For Bannon and Trump getting things done - getting America back on track - took precedence over hurt progressive feelings. They did not back down under even the heaviest left-wing fire. Trump was maligned from the outset as Hitler, a misogynist and a racist. Once Bannon joined the Trump campaign, he too was smeared in the same dark colors. He was called a white nationalist, a racist and an anti-Semite. Yet he didn’t allow these calumnies to become a political distraction. He didn’t fire back. He worried about the candidate, not his personal reputation.
In these battles against the libels of the hate-driven left, epitomized by Hillary’s “basket of deplorables,” Trump has emerged as a paladin of integrity and common sense - therefore the nemesis of the politically correct. For they count on Republicans backing off for fear of their slanders. Faced with similar smears against his top political aide there is absolutely no other Republican president-elect who would have failed to throw Steve Bannon under the bus. Just to appease the left. Trump’s faith in Bannon and readiness to stand by him against those scurrilous attacks is an emblem of why Trump is the next president, and why Americans can take confidence in his ability to lead them in the predictable wars ahead.
But it is also the basis of Trump’s bond with Bannon whose own courage, bluntness, media-savvy, love of working Americans and ardent patriotism reflects his own. Donald Trump is America’s champion and deservedly TIME’s “person of the year.” But in the absence of his chief strategist, Steve Bannon, the promise he now holds out for America - and freedom lovers everywhere - might never have reached the White House, the seat of power where he will have the ability to implement his agendas. Which is why an unsung hero, Steve Bannon, is our “Man of the Year.”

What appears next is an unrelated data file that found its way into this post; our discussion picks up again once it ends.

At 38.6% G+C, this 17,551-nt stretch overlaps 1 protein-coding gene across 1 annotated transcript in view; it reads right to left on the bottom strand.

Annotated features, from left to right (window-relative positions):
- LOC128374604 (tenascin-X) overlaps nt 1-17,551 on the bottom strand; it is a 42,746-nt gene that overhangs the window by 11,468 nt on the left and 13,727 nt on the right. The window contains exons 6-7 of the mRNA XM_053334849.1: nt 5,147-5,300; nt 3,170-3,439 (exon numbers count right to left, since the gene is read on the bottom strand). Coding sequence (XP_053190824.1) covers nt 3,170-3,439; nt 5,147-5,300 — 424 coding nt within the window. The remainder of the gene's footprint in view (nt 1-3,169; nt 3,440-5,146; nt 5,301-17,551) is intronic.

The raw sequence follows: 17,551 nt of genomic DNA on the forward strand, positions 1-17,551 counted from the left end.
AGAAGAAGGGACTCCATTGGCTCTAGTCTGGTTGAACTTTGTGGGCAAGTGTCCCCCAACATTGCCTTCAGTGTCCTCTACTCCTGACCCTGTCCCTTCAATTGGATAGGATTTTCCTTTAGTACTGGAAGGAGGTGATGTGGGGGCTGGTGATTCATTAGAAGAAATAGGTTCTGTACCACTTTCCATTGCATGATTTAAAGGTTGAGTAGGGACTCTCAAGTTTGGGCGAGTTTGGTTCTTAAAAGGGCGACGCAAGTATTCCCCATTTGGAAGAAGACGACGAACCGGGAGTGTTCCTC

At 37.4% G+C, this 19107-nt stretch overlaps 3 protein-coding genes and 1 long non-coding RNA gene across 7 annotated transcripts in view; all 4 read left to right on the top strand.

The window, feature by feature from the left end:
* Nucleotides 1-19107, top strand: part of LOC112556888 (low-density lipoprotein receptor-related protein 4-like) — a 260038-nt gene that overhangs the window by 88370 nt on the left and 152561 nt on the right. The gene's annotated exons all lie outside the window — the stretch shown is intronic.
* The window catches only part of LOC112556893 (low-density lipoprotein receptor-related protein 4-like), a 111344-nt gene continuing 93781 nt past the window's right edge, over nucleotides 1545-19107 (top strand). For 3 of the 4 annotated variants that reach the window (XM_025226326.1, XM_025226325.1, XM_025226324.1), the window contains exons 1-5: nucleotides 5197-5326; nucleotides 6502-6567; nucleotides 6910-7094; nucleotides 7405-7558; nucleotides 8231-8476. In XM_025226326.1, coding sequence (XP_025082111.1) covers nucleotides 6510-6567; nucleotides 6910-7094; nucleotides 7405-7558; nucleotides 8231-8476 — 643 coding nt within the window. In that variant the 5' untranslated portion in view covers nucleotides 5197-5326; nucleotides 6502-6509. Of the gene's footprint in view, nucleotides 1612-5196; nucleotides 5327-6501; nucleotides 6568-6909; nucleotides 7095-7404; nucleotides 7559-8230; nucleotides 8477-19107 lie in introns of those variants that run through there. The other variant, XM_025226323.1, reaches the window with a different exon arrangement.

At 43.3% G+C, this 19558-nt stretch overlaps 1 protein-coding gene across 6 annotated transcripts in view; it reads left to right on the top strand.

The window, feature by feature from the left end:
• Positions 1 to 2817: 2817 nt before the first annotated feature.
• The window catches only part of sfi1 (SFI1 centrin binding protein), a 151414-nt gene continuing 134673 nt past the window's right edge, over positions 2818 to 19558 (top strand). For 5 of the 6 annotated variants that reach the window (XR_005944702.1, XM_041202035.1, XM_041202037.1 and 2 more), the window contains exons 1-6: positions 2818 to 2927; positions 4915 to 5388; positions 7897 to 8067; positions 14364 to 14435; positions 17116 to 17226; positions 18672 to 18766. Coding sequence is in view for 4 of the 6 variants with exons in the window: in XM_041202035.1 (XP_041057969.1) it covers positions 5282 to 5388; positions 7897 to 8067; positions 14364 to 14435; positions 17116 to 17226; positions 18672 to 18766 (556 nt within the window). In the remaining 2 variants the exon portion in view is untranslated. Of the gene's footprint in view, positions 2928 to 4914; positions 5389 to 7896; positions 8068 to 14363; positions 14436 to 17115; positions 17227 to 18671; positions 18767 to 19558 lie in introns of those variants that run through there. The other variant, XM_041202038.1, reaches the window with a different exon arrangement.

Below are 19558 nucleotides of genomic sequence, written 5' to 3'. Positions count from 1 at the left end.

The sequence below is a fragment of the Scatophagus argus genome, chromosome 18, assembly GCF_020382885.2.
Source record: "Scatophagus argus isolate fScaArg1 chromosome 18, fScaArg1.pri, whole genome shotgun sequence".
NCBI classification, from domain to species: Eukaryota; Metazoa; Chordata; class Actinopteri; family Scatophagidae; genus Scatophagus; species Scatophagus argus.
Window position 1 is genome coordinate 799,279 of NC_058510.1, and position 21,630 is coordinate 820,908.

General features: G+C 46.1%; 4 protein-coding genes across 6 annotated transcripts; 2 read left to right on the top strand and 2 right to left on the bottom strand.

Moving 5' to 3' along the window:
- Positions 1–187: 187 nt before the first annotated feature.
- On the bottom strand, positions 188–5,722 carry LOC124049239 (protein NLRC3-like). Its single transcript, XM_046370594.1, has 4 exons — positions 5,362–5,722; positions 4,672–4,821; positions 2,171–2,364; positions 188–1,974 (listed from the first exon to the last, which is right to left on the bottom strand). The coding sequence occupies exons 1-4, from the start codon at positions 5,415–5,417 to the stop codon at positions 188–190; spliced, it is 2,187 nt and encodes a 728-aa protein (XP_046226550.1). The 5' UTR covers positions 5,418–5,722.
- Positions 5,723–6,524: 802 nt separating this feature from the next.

David Horowitz was one of the founders of the New Left in the 1960s and an editor of its largest magazine, Ramparts. He is the author, with Peter Collier, of three best selling dynastic biographies: The Rockefellers: An American Dynasty (1976); The Kennedys: An American Dream (1984); and The Fords: An American Epic (1987). Looking back in anger at their days in the New Left, he and Collier wrote Destructive Generation (1989), a chronicle of their second thoughts about the 60s that has been compared to Whittaker Chambers’ Witness and other classic works documenting a break from totalitarianism. Horowitz examined this subject more closely in Radical Son (1996), a memoir tracing his odyssey from “red-diaper baby” to conservative activist that George Gilder described as “the first great autobiography of his generation.”
Matthew Vadum, senior vice president at the investigative think tank Capital Research Center, is an award-winning investigative reporter and author of the book, "Subversion Inc.: How Obama’s ACORN Red Shirts Are Still Terrorizing and Ripping Off American Taxpayers."
Follow Middle East and Terrorism on Twitter
Copyright - Original materials copyright (c) by the authors.